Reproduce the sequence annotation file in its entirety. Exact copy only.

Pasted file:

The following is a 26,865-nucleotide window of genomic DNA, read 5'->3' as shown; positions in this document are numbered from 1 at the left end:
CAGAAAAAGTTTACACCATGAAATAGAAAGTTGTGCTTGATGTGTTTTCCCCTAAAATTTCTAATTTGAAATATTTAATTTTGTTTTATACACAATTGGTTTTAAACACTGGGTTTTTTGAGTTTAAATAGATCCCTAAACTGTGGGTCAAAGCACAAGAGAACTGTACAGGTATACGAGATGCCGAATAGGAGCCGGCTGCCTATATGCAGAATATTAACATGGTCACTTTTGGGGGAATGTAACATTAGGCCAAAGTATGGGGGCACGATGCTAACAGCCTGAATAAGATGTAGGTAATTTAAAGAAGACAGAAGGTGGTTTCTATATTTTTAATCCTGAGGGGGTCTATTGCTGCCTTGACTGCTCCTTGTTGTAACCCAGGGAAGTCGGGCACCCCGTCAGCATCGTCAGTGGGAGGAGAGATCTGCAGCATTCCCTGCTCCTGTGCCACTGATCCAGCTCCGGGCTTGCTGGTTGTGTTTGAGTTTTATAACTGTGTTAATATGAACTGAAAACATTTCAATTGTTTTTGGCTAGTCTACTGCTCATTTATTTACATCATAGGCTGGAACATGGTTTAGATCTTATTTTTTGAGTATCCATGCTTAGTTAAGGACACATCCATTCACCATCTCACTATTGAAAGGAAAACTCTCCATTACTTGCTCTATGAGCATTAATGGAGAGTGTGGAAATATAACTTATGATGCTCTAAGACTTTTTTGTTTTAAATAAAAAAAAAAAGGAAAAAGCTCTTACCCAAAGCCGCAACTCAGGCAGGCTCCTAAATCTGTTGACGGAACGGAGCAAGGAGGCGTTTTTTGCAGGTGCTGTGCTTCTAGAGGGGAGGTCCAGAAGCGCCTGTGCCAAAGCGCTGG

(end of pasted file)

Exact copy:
The following is a 26,865-nucleotide window of genomic DNA, read 5'->3' as shown; positions in this document are numbered from 1 at the left end:
CAGAAAAAGTTTACACCATGAAATAGAAAGTTGTGCTTGATGTGTTTTCCCCTAAAATTTCTAATTTGAAATATTTAATTTTGTTTTATACACAATTGGTTTTAAACACTGGGTTTTTTGAGTTTAAATAGATCCCTAAACTGTGGGTCAAAGCACAAGAGAACTGTACAGGTATACGAGATGCCGAATAGGAGCCGGCTGCCTATATGCAGAATATTAACATGGTCACTTTTGGGGGAATGTAACATTAGGCCAAAGTATGGGGGCACGATGCTAACAGCCTGAATAAGATGTAGGTAATTTAAAGAAGACAGAAGGTGGTTTCTATATTTTTAATCCTGAGGGGGTCTATTGCTGCCTTGACTGCTCCTTGTTGTAACCCAGGGAAGTCGGGCACCCCGTCAGCATCGTCAGTGGGAGGAGAGATCTGCAGCATTCCCTGCTCCTGTGCCACTGATCCAGCTCCGGGCTTGCTGGTTGTGTTTGAGTTTTATAACTGTGTTAATATGAACTGAAAACATTTCAATTGTTTTTGGCTAGTCTACTGCTCATTTATTTACATCATAGGCTGGAACATGGTTTAGATCTTATTTTTTGAGTATCCATGCTTAGTTAAGGACACATCCATTCACCATCTCACTATTGAAAGGAAAACTCTCCATTACTTGCTCTATGAGCATTAATGGAGAGTGTGGAAATATAACTTATGATGCTCTAAGACTTTTTTGTTTTAAATAAAAAAAAAAAGGAAAAAGCTCTTACCCAAAGCCGCAACTCAGGCAGGCTCCTAAATCTGTTGACGGAACGGAGCAAGGAGGCGTTTTTTGCAGGTGCTGTGCTTCTAGAGGGGAGGTCCAGAAGCGCCTGTGCCAAAGCGCTGG